Former Celtic captain and Scotland full-back

Born:July 14, 1937;

Died: December 23, 2019.

IT IS a long way from Maryhill to Melbourne, but in his 82 years that was the journey made by the esteemed former Celtic and Scotland full-back Dunky Mackay.

Like many before him, Duncan’s father, also Duncan, had left the West Highlands for the city, where he worked at several jobs to keep a roof over his family’s head. He insisted the young Duncan wore his Mackay tartan kilt every day. But getting into schoolyard scrapes when responding to taunts of “Kiltie, kiltie cauld-bum” began to wear thin with the youngster, and he persuaded his parents to get him into long trousers.

At St Columba’s High his exceptional skill with a football got him noticed. He moved to St Mary’s Boys' Guild, where Celtic signed him on a provisional form, farming him out to juniors, Maryhill Harp. By now the teenaged Mackay had seen the great Hungarian side of Ferenc Puskas and the sort of attacking football he wanted to play. He had left school and started an apprenticeship as a marine engineer.

He turned full-time at Celtic after completing his apprenticeship. During the 1958-59 campaign he made the first of his 236 first-team appearances in a League Cup tie against Clyde. By season's end he was first choice, and an Under-23 cap. On April 11, 1959, aged 21, he made the first of an eventual 14 appearances for Scotland, against England at Wembley.

His full-back partner that day was Rangers’ Eric Caldow and the pair hit it off immediately. Indeed, they played together 12 times for Scotland, making Mackay Caldow’s most frequent international partner. Caldow would relate how, as Scotland captain, he once distributed ‘fan mail’ when the national squad was training at Largs; finding one addressed to “Donkey Mackay’ he quipped, “This lassie must have seen you playing, Dunky”. In reality, Caldow, rated his Celtic friend very highly as a player.

But, if things were going well with Scotland, all was not well at Celtic Park, where, following the 1957 League Cup win, the side struggled to compete with Rangers, Kilmarnock and Hearts, then the top teams. Bertie Peacock left the club and Mackay was appointed team captain in 1960, leading them to the Scottish Cup final of 1961, where they lost to Dunfermline after a replay. Indeed, along with 1940s goalkeeper Willie Miller, Mackay shares the "distinction” of having won more Scotland caps than medals as a Celtic player.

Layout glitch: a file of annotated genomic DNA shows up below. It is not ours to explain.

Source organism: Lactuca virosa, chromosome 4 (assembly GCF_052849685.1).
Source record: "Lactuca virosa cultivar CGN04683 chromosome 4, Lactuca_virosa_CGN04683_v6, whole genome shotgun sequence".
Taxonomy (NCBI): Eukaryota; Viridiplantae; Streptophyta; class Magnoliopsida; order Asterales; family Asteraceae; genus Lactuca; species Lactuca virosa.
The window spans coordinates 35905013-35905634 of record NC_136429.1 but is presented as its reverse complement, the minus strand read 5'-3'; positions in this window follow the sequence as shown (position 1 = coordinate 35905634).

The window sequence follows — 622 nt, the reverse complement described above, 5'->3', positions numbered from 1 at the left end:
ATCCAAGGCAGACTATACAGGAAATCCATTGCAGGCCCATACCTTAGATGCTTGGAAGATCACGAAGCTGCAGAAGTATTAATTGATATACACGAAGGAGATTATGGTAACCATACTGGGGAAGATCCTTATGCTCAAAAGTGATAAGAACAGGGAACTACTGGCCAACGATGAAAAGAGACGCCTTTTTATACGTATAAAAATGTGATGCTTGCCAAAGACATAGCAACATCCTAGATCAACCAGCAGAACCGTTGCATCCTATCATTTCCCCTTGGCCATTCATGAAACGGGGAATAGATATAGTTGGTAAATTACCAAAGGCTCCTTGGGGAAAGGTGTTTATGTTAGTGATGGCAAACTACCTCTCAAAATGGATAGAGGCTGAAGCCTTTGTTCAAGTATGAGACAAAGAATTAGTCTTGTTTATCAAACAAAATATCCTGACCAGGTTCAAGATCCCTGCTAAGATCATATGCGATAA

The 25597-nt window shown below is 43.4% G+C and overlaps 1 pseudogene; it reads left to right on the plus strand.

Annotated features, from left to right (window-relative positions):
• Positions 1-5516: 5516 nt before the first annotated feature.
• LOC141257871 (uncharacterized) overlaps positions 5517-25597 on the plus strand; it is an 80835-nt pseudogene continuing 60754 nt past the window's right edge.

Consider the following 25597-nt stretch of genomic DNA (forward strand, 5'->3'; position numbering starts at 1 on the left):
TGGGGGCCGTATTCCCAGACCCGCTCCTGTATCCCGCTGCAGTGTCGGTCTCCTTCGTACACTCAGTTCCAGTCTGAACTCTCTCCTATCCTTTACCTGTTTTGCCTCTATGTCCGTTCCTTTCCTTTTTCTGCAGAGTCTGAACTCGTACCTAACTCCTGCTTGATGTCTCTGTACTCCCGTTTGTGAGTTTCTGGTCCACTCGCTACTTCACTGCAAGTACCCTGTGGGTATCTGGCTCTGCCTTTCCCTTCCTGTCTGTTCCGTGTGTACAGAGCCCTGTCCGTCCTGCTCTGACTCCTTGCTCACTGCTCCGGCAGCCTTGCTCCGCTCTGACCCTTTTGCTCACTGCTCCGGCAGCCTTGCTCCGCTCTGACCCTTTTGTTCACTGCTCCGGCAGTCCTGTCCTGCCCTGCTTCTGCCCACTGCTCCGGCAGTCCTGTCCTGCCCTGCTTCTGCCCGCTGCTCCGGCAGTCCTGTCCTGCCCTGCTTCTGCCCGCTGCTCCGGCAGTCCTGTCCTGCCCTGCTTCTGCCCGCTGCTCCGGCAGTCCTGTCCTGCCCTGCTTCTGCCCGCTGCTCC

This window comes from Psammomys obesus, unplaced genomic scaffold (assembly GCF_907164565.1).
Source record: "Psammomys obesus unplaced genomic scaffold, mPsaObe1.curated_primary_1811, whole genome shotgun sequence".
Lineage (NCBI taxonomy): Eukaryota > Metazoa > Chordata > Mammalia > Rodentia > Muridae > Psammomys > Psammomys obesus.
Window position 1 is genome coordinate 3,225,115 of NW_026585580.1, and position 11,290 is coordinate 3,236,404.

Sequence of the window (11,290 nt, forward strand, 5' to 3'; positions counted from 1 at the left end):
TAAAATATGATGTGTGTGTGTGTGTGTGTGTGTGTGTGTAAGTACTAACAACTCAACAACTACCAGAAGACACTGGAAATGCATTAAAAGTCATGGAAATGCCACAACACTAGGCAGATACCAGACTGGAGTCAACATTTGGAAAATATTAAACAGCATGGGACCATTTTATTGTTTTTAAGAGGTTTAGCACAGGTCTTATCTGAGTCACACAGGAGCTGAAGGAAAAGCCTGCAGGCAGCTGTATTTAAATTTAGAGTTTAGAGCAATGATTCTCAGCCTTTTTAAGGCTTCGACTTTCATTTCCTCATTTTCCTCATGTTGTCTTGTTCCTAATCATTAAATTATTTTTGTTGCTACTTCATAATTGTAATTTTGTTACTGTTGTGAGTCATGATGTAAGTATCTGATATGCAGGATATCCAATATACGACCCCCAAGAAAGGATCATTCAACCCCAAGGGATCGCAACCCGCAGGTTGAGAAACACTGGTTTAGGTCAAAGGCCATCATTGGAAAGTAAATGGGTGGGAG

In 1963 he lost the captaincy to Billy McNeill, then, after injury he lost his first-team place, partly because, it is rumoured, manager Jimmy McGrory and chairman Bob Kelly, who picked the side, did not like Mackay’s attacking sorties up the wing.

In November, 1964, he left Celtic for Third Lanark. This is one of Scottish football’s great “what-ifs”; maybe, had he hung on until Jock Stein returned in February, 1965, he would have regained his place. Stein certainly preferred attacking full-backs. But Thirds were starting to implode and at the end of that season, Mackay joined Melbourne Croatia, who were spending big in a bid to become the top side in the Victoria League.

He was an instant success, being appointed captain and winning the Player of the Year title in his first season. He led Croatia to several trophies, including a league-and-two-cups treble in 1972, but the club fell foul of Australian Soccer financial rules and collapsed. Mackay returned to Scotland for two seasons, working as a bookbinder and coaching junior outfit St Anthony’s.

His first marriage, when a young man, had failed. But while, back home, he married his second wife, Marilyn, before, in 1974, Perth Azzurri, in Western Australia, offered him a player-coach role.

He led the Azzurri to back-to-back league titles, then returned to Melbourne, to Essendon Lions, as Croatia had now become. Here he found success as a league-winning coach, before winding down his active involvement in football with South Melbourne Hellas.

Melbourne clearly suited Mackay. In his first spell with Croatia, he turned down the chance to join Pele at New York Cosmos. His non-football working life turned full circle when he joined Transfeld Ship Builders as a Senior Procurement Buyer – the post he filled until his retirement.

He and Marilyn, who survives him, had two daughters, Shone and Elissa. He is also survived by son Duncan Junior, from his first marriage, who also lives in Australia. Paul, another son from that first marriage predeceased his father. In retirement, Mackay enjoyed listening to the Beatles, Barbra Streisand and Tony Bennett.

Dunky Mackay was a very good full-back. He was Celtic's Player of the Year in 1963, and Man of the Match when they played Real Madrid at Parkhead in a friendly. Sadly, he never had the medals to show for playing at a low point in the club's history, but on the other side of the world he finally won a few medals, forged a good reputation as a coach, and perhaps showed Scottish football what it lost when it allowed him to leave.